An oil spill on the shores of the Niger Delta swamps. Shell has said the recent oil spill is likely to be worst in a decade. Photograph: Pius Utomi Ekpei/AFP/Getty Images
Nigerian coastal and fishing communities were on Thursday put on alert after Shell admitted to anoilspill that is likely to be the worst in the area for a decade, according to government officials..
The company said up to 40,000 barrels of crude oil was spilled on Wednesday while it was transferred from a floating oil platform to a tanker 75 miles off the coast of the Niger delta.
All production from the Bonga field, which produces around 200,000 barrels a day, was last night suspended. "Early indications show that less than 40,000 barrels of oil have leaked in total. Spill response procedures have been initiated and emergency control and spill risk procedures are up and running," said Tony Okonedo,a Shell Nigeriaspokesman.
Satellite pictures obtained byindependent monitors Skytruthsuggested that the spill was 70km-long and was spread over 923 square kilometers (356 sq miles).
But a leading Nigerian human rights group said Shell's figures about the quantity of oil spilled or the clean-up could not be relied on. "Shell says 40,000 barrels were spilled and production was shut but we do not trust them because past incidents show that the company consistently under-reports the amounts and impacts of its carelessness," said Nnimmo Bassey, head ofEnvironmental Rights Action, based in Lagos.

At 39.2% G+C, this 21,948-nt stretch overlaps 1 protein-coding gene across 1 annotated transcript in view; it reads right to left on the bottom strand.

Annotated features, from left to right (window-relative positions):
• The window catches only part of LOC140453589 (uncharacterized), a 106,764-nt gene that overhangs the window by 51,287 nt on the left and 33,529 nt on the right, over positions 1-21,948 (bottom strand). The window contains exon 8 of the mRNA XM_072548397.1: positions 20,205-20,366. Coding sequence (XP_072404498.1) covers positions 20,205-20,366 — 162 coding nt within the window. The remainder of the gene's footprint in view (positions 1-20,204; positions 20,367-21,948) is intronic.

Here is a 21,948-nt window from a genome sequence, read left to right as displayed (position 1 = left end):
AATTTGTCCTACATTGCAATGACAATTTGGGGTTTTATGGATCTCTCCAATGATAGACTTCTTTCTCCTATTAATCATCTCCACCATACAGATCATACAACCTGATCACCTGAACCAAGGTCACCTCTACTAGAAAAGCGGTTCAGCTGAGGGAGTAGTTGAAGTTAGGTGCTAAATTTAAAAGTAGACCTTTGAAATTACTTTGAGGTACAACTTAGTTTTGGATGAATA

"We are alerting fisher folks and coastal communities to be on the look out. It just adds to the list of Shell's environmental atrocities in the Niger delta."
The spill, one of the worst off the coast ofNigeriain 10 years, is particularly embarrassing for Shell, coming only four months aftera major UN studysaid it could take Shell and other oil companies 30 years and $1bn to clean spills in Ogoniland, one small part of the oil-rich delta. The company also admitted responsibility in August for twomajor spills in the Bodo regionof the delta that took place in 2008, but has yet to pay compensation.
Shell, which works in partnership with the Nigerian government in the delta, claims that 98% of all itsoil spillsare caused by vandalism, theft or sabotage by militants and only a minimal amount by deteriorating infrastructure. But this is disputed by communities.